Etsy offers all the traditional retailing categories — furniture, homewares, clothing and paper goods — as well as some unusual categories such as dolls and miniatures. The site also has a category called Geekery, which features playful items such as dangly earrings made out of Lego pieces, hand soap shaped like a croissant that smells of warm baked bread, and silver-studded iPhone cases.
Items like these appeal to shoppers who are looking for uniqueness rather than sameness, notes Ian Cross, senior lecturer in marketing at McCallum Graduate School of Business at Bentley University in Waltham, Mass. “People are bored with the mall. They are unimpressed with the same stores selling the same stuff…. There’s very little exciting in the stores today, so consumers are looking to the web for reasonably-priced alternatives. No one wants to shop at Gap anymore.”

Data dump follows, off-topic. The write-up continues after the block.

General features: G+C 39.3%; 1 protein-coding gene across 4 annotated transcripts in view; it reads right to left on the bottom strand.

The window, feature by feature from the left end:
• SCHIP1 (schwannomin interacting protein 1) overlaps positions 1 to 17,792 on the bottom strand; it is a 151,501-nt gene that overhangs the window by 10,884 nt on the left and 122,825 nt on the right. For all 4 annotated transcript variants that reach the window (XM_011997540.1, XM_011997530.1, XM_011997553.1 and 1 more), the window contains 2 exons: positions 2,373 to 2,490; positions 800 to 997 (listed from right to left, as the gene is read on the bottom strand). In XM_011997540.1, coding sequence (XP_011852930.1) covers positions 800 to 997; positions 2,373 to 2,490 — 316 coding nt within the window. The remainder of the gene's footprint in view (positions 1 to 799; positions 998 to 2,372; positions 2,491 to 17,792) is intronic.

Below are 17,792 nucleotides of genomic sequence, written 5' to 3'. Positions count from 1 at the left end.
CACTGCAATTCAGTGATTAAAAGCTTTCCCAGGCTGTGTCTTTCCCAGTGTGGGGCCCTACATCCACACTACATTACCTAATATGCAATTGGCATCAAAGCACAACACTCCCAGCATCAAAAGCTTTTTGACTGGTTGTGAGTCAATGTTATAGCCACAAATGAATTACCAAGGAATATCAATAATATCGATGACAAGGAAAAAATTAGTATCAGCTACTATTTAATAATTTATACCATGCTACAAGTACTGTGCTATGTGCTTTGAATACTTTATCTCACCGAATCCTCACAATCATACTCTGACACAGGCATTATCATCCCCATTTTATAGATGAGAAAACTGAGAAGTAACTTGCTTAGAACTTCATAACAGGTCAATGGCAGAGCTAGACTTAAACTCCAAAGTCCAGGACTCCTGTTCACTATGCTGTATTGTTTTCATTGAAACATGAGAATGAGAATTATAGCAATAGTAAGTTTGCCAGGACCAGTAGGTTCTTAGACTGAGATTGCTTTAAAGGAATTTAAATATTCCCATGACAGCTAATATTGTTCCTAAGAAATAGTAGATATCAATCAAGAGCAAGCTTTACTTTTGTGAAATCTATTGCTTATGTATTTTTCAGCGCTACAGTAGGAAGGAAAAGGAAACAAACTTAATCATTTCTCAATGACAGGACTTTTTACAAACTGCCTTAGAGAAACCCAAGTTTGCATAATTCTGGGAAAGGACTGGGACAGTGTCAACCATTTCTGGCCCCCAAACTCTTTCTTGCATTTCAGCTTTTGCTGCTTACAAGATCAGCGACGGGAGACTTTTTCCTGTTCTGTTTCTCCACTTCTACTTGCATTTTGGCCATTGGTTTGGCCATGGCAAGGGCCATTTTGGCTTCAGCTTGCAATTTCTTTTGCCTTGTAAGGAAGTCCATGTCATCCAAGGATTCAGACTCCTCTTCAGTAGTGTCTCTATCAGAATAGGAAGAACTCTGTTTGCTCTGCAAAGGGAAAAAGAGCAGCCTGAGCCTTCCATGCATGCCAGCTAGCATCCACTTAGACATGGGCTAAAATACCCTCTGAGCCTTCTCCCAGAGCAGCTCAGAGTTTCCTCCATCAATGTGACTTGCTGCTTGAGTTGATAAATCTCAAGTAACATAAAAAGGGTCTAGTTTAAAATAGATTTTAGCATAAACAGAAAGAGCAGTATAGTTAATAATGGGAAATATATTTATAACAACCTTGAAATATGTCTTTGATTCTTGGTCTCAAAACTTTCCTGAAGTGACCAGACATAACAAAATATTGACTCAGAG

Indeed, mainstream retailers are increasingly looking to private labels and exclusive lines in order to differentiate themselves in a crowded market. Faced with increased competition from Etsy and other e-retailers, some department stores and big box chains are searching for ways to retool store design and product mix, and to improve the multi-channel customer service experience.
Cross adds that Etsy also plays to consumers’ romantic notion of shopping in ways that are supporting local artisans. Shoppers on Etsy are able to “buy nearby” and find sellers close to them. “Etsy is popular for the same reasons that you buy fresh fish caught [near to where you live] at Whole Foods. You feel good supporting the local economy.”
Leah Russell, an Etsy storeowner based out of Largo, Fla., who sells mod children’s clothing, says she was inspired to start sewing after her daughter was born and she couldn’t find dresses that weren’t “ruffled or floral…. I’m a big believer in the handmade market,” she notes. “When you go to a big box store and buy a girl’s dress for $15, that dress was probably mass-produced in a factory in China. And you’re going to see 15 or 20 other little kids in that exact same dress.”
Too Much of a Good Thing?